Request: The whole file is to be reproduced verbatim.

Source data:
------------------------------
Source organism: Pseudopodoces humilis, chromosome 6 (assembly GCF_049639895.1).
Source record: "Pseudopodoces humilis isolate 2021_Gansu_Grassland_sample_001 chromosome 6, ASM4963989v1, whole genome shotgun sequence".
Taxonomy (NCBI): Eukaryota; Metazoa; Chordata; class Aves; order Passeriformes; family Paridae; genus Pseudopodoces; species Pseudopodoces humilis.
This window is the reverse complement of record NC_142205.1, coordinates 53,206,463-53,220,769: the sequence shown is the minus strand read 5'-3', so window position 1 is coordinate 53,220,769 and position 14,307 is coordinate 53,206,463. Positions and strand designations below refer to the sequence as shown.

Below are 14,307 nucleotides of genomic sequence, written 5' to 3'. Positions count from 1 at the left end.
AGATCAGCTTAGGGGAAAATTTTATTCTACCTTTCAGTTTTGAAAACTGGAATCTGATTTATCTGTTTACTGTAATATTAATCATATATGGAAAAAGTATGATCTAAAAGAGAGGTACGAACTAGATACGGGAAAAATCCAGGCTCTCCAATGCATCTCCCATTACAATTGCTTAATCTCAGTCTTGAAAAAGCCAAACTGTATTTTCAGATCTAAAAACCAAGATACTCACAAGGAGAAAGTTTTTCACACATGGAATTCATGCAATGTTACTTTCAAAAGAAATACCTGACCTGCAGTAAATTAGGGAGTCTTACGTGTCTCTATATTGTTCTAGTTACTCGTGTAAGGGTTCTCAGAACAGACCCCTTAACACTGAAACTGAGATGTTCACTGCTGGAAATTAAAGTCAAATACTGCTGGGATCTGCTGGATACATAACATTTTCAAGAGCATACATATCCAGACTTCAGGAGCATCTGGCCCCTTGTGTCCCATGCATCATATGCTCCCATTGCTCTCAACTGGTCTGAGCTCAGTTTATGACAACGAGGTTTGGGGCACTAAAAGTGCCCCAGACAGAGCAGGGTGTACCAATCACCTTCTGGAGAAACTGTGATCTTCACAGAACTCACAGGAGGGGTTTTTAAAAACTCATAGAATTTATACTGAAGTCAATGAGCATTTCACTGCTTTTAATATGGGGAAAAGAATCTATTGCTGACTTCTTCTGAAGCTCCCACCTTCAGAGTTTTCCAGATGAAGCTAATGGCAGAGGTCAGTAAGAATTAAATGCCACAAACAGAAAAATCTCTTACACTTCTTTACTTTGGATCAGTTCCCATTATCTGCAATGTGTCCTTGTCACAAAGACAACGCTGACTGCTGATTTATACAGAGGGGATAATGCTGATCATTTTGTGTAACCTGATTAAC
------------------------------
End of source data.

Source organism: Pseudopodoces humilis, chromosome 6 (assembly GCF_049639895.1).
Source record: "Pseudopodoces humilis isolate 2021_Gansu_Grassland_sample_001 chromosome 6, ASM4963989v1, whole genome shotgun sequence".
Taxonomy (NCBI): Eukaryota; Metazoa; Chordata; class Aves; order Passeriformes; family Paridae; genus Pseudopodoces; species Pseudopodoces humilis.
This window is the reverse complement of record NC_142205.1, coordinates 53,206,463-53,220,769: the sequence shown is the minus strand read 5'-3', so window position 1 is coordinate 53,220,769 and position 14,307 is coordinate 53,206,463. Positions and strand designations below refer to the sequence as shown.

Below are 14,307 nucleotides of genomic sequence, written 5' to 3'. Positions count from 1 at the left end.
AGATCAGCTTAGGGGAAAATTTTATTCTACCTTTCAGTTTTGAAAACTGGAATCTGATTTATCTGTTTACTGTAATATTAATCATATATGGAAAAAGTATGATCTAAAAGAGAGGTACGAACTAGATACGGGAAAAATCCAGGCTCTCCAATGCATCTCCCATTACAATTGCTTAATCTCAGTCTTGAAAAAGCCAAACTGTATTTTCAGATCTAAAAACCAAGATACTCACAAGGAGAAAGTTTTTCACACATGGAATTCATGCAATGTTACTTTCAAAAGAAATACCTGACCTGCAGTAAATTAGGGAGTCTTACGTGTCTCTATATTGTTCTAGTTACTCGTGTAAGGGTTCTCAGAACAGACCCCTTAACACTGAAACTGAGATGTTCACTGCTGGAAATTAAAGTCAAATACTGCTGGGATCTGCTGGATACATAACATTTTCAAGAGCATACATATCCAGACTTCAGGAGCATCTGGCCCCTTGTGTCCCATGCATCATATGCTCCCATTGCTCTCAACTGGTCTGAGCTCAGTTTATGACAACGAGGTTTGGGGCACTAAAAGTGCCCCAGACAGAGCAGGGTGTACCAATCACCTTCTGGAGAAACTGTGATCTTCACAGAACTCACAGGAGGGGTTTTTAAAAACTCATAGAATTTATACTGAAGTCAATGAGCATTTCACTGCTTTTAATATGGGGAAAAGAATCTATTGCTGACTTCTTCTGAAGCTCCCACCTTCAGAGTTTTCCAGATGAAGCTAATGGCAGAGGTCAGTAAGAATTAAATGCCACAAACAGAAAAATCTCTTACACTTCTTTACTTTGGATCAGTTCCCATTATCTGCAATGTGTCCTTGTCACAAAGACAACGCTGACTGCTGATTTATACAGAGGGGATAATGCTGATCATTTTGTGTAACCTGATTAAC